"Time?" Roosevelt shook his head, and cursed the cobwebs that still slid across his mind. "Are we sure?"
"Yes, Sir. The last photo birds from Gibralter and Grand Canary showed Draka forces mobilizing across southern France, and our snooper teams in Spain have picked up a four-fold increase in Draka radio traffic over the past four hours. If they're not going for it today or tomorrow, Sir, they're doing a damn good impression of it."
"I see." Roosevelt fell back into his pillow for a moment, feeling an odd sense of peace wash over him. "Are we ready?"
"Yessir. Reprisal transited the Straits of Gibraltar yesterday morning and is on schedule. United States and her group had to fake engine trouble to keep the Snakes from getting suspicious, but they're just around the Cape of Good Hope now." Harrison hesitated, then went on in a flat tone. "The Combined Chiefs of Staff also agree with our conclusions. The Japanese even had a ready-made message to hand over. Their Prime Minister says Godspeed."
"Now, now, Harry." Roosevelt fell back into bed with a chuckle. "Be nice. If Yamamoto hadn't convinced the Emperor to throw in the towel when we bombed their fleet at Truk, we might still be tied up over there and the Snakes would be merrily taking over the world. I never thought I'd be glad the old bastard's so hard to kill."
Roosevelt coughed once, twice, a dry rattle that shook his throat, then struggled to a sitting position. "Okay, Harry. You may inform Admiral Stark that he has the green light for MONGOOSE. As you go out, would you please ask Stamper to lay out clothes and call a car? I'll await developments at the Navy Department." Harrison paused as he turned to go.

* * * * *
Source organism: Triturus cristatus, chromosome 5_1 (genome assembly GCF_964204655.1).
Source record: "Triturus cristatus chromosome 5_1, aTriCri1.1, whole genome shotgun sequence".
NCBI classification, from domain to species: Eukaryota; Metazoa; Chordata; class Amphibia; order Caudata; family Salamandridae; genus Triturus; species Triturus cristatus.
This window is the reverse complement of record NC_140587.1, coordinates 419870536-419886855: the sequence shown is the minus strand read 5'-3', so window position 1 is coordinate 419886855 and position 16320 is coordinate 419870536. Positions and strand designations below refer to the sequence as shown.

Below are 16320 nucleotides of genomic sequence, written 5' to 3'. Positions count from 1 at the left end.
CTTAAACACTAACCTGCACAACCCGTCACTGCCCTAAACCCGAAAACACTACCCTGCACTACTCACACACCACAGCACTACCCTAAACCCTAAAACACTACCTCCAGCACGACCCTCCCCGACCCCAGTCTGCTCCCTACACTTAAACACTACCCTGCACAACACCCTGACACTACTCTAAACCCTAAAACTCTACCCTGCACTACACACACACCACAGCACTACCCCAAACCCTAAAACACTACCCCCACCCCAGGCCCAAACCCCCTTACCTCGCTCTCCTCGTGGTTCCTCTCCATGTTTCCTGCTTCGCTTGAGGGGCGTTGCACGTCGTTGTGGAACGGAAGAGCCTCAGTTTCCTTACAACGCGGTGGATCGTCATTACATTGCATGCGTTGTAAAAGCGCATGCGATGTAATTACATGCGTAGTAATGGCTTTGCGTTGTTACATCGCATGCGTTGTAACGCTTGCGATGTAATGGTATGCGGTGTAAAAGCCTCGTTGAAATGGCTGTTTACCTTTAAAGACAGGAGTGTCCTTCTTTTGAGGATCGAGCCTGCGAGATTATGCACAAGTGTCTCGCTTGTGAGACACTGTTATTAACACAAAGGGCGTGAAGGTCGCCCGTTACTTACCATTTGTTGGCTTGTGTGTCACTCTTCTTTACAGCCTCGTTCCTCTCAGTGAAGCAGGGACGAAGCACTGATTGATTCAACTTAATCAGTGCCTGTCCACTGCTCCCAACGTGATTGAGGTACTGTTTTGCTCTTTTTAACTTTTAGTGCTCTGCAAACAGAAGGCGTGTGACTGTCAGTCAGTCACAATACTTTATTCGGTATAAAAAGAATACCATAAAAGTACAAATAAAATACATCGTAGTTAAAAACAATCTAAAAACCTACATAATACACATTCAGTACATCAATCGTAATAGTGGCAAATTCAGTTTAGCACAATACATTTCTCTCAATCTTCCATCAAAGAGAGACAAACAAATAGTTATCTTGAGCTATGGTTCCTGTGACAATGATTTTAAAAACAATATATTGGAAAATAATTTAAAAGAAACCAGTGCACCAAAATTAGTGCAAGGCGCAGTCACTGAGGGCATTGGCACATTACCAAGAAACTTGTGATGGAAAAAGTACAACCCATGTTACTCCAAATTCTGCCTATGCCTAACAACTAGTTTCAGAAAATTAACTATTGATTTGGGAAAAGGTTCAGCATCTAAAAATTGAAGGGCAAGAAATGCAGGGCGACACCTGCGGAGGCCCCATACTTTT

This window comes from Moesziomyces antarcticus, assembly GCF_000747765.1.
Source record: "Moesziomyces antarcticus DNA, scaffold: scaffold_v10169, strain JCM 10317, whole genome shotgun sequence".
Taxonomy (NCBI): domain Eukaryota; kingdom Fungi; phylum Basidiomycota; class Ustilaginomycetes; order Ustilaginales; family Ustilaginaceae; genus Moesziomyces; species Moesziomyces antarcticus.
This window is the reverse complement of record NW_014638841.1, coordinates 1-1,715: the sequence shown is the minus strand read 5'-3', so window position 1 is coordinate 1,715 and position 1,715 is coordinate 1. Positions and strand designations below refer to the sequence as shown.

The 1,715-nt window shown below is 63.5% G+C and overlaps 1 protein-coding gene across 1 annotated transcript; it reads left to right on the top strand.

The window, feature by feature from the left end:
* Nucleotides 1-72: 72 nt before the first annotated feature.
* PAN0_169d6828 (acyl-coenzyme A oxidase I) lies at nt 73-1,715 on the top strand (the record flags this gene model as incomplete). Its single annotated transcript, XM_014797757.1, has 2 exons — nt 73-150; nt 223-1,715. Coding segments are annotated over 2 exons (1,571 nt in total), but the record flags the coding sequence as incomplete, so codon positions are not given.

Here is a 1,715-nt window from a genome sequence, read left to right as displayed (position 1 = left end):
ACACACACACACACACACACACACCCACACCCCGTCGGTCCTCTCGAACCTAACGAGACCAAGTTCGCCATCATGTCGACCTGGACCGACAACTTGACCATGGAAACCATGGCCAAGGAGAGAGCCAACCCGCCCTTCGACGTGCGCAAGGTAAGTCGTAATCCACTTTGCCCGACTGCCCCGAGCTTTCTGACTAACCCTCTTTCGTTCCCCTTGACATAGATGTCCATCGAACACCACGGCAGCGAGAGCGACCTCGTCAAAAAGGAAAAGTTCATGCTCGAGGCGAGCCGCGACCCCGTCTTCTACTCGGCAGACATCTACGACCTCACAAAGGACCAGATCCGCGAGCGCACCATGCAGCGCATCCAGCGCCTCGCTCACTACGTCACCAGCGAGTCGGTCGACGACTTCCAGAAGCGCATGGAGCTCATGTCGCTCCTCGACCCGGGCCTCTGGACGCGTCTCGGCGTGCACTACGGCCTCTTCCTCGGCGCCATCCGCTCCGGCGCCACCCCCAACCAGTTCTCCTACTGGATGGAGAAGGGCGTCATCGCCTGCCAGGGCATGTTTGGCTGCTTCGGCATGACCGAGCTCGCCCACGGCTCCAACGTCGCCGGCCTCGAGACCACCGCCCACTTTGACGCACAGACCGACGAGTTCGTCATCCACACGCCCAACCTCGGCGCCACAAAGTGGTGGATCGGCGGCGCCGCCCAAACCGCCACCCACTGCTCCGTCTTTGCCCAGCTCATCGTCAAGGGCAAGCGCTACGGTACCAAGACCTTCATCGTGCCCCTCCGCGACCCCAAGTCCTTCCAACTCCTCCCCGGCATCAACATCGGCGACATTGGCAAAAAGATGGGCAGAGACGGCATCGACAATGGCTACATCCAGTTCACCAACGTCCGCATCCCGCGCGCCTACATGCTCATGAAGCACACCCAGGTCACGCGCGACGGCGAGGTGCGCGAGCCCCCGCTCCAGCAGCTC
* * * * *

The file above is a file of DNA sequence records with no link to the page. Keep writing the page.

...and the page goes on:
"Sir, shouldn't you be-" Roosevelt cut him off.
"Harry, if this doesn't go off right it won't matter how much longer I live. I appreciate your concern, but there's nowhere else I'd want to be right now." Harrison nodded, and carefully brought his right arm up in a crisp salute.
"Yes, Mister President."
March 22, 1945, 1900 Hours
T-29 Hours and Counting
Hangar Deck Two, USS Reprisal (CVA-56)
South of Sicily
Lieutenant Commander Julius Rosemont ran his hand over the deep blue nose of his mount and smiled at the words painted there. Spirit of Rio, the same name as the modified mail plane he'd flown from that city to Cape Town in 1929, earning himself the twenty thousand auric prize offered by the Domination of the Draka's Transportation Directorate and his first measure of fame. The original Spirit was long gone, picked over by souvenir hunters and then finally torched last year after the armistice with Japan, when Americans started taking a look around and realizing just what they'd allied themselves with.